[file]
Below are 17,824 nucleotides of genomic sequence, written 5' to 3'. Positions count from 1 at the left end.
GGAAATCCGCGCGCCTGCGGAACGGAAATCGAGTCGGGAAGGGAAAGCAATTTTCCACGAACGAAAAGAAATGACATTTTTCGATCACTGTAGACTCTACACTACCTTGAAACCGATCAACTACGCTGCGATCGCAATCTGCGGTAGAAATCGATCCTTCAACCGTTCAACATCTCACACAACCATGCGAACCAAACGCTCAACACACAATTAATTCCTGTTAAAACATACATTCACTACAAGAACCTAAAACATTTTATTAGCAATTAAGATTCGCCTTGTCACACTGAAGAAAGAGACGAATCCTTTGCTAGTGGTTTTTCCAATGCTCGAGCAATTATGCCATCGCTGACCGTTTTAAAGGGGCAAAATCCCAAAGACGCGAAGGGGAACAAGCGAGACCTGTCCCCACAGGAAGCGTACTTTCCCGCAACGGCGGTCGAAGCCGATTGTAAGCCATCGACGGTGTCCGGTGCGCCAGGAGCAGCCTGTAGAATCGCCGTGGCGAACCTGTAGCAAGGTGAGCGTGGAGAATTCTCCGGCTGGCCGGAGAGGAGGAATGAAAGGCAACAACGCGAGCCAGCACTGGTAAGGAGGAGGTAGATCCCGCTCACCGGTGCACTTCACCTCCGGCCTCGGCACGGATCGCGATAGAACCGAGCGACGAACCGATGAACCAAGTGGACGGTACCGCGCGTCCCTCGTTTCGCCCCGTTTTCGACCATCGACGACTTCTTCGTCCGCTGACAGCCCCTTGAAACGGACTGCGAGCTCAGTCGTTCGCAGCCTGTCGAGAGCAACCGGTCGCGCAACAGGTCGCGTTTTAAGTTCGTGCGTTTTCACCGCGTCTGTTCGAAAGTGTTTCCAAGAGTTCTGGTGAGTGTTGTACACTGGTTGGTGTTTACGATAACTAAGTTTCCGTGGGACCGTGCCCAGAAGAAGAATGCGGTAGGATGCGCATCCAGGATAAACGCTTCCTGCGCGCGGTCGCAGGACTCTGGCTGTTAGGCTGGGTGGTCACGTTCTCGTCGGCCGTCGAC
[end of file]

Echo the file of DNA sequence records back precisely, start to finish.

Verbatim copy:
Below are 17,824 nucleotides of genomic sequence, written 5' to 3'. Positions count from 1 at the left end.
GGAAATCCGCGCGCCTGCGGAACGGAAATCGAGTCGGGAAGGGAAAGCAATTTTCCACGAACGAAAAGAAATGACATTTTTCGATCACTGTAGACTCTACACTACCTTGAAACCGATCAACTACGCTGCGATCGCAATCTGCGGTAGAAATCGATCCTTCAACCGTTCAACATCTCACACAACCATGCGAACCAAACGCTCAACACACAATTAATTCCTGTTAAAACATACATTCACTACAAGAACCTAAAACATTTTATTAGCAATTAAGATTCGCCTTGTCACACTGAAGAAAGAGACGAATCCTTTGCTAGTGGTTTTTCCAATGCTCGAGCAATTATGCCATCGCTGACCGTTTTAAAGGGGCAAAATCCCAAAGACGCGAAGGGGAACAAGCGAGACCTGTCCCCACAGGAAGCGTACTTTCCCGCAACGGCGGTCGAAGCCGATTGTAAGCCATCGACGGTGTCCGGTGCGCCAGGAGCAGCCTGTAGAATCGCCGTGGCGAACCTGTAGCAAGGTGAGCGTGGAGAATTCTCCGGCTGGCCGGAGAGGAGGAATGAAAGGCAACAACGCGAGCCAGCACTGGTAAGGAGGAGGTAGATCCCGCTCACCGGTGCACTTCACCTCCGGCCTCGGCACGGATCGCGATAGAACCGAGCGACGAACCGATGAACCAAGTGGACGGTACCGCGCGTCCCTCGTTTCGCCCCGTTTTCGACCATCGACGACTTCTTCGTCCGCTGACAGCCCCTTGAAACGGACTGCGAGCTCAGTCGTTCGCAGCCTGTCGAGAGCAACCGGTCGCGCAACAGGTCGCGTTTTAAGTTCGTGCGTTTTCACCGCGTCTGTTCGAAAGTGTTTCCAAGAGTTCTGGTGAGTGTTGTACACTGGTTGGTGTTTACGATAACTAAGTTTCCGTGGGACCGTGCCCAGAAGAAGAATGCGGTAGGATGCGCATCCAGGATAAACGCTTCCTGCGCGCGGTCGCAGGACTCTGGCTGTTAGGCTGGGTGGTCACGTTCTCGTCGGCCGTCGAC